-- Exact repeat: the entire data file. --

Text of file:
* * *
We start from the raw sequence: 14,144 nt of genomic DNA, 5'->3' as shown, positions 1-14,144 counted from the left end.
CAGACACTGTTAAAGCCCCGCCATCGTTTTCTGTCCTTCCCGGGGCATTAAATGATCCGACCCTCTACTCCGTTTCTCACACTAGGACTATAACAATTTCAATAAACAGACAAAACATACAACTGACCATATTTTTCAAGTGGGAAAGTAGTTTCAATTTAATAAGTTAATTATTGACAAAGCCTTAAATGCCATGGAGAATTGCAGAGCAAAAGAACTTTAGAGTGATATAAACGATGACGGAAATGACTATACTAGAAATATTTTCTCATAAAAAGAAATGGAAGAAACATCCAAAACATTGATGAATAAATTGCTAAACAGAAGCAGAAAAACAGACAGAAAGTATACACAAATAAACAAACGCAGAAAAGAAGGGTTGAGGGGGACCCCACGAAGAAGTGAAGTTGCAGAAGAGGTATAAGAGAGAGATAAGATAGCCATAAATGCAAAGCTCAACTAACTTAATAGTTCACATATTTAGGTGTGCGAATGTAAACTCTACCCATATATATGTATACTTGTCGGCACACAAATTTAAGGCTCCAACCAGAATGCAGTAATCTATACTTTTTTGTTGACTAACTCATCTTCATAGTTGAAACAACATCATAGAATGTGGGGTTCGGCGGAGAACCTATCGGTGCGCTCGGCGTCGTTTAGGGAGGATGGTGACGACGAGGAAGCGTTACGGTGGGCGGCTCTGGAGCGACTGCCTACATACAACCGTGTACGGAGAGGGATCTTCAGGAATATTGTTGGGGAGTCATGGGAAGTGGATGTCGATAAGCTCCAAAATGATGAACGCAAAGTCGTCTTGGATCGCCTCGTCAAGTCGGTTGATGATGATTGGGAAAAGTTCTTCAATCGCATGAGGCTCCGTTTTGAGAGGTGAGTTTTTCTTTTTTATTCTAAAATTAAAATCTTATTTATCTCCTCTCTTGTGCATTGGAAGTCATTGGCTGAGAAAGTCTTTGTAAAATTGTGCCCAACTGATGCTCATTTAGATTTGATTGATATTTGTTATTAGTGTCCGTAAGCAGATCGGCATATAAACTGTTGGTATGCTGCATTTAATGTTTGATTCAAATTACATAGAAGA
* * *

We start from the raw sequence: 14,144 nt of genomic DNA, 5'->3' as shown, positions 1-14,144 counted from the left end.
CAGACACTGTTAAAGCCCCGCCATCGTTTTCTGTCCTTCCCGGGGCATTAAATGATCCGACCCTCTACTCCGTTTCTCACACTAGGACTATAACAATTTCAATAAACAGACAAAACATACAACTGACCATATTTTTCAAGTGGGAAAGTAGTTTCAATTTAATAAGTTAATTATTGACAAAGCCTTAAATGCCATGGAGAATTGCAGAGCAAAAGAACTTTAGAGTGATATAAACGATGACGGAAATGACTATACTAGAAATATTTTCTCATAAAAAGAAATGGAAGAAACATCCAAAACATTGATGAATAAATTGCTAAACAGAAGCAGAAAAACAGACAGAAAGTATACACAAATAAACAAACGCAGAAAAGAAGGGTTGAGGGGGACCCCACGAAGAAGTGAAGTTGCAGAAGAGGTATAAGAGAGAGATAAGATAGCCATAAATGCAAAGCTCAACTAACTTAATAGTTCACATATTTAGGTGTGCGAATGTAAACTCTACCCATATATATGTATACTTGTCGGCACACAAATTTAAGGCTCCAACCAGAATGCAGTAATCTATACTTTTTTGTTGACTAACTCATCTTCATAGTTGAAACAACATCATAGAATGTGGGGTTCGGCGGAGAACCTATCGGTGCGCTCGGCGTCGTTTAGGGAGGATGGTGACGACGAGGAAGCGTTACGGTGGGCGGCTCTGGAGCGACTGCCTACATACAACCGTGTACGGAGAGGGATCTTCAGGAATATTGTTGGGGAGTCATGGGAAGTGGATGTCGATAAGCTCCAAAATGATGAACGCAAAGTCGTCTTGGATCGCCTCGTCAAGTCGGTTGATGATGATTGGGAAAAGTTCTTCAATCGCATGAGGCTCCGTTTTGAGAGGTGAGTTTTTCTTTTTTATTCTAAAATTAAAATCTTATTTATCTCCTCTCTTGTGCATTGGAAGTCATTGGCTGAGAAAGTCTTTGTAAAATTGTGCCCAACTGATGCTCATTTAGATTTGATTGATATTTGTTATTAGTGTCCGTAAGCAGATCGGCATATAAACTGTTGGTATGCTGCATTTAATGTTTGATTCAAATTACATAGAAGA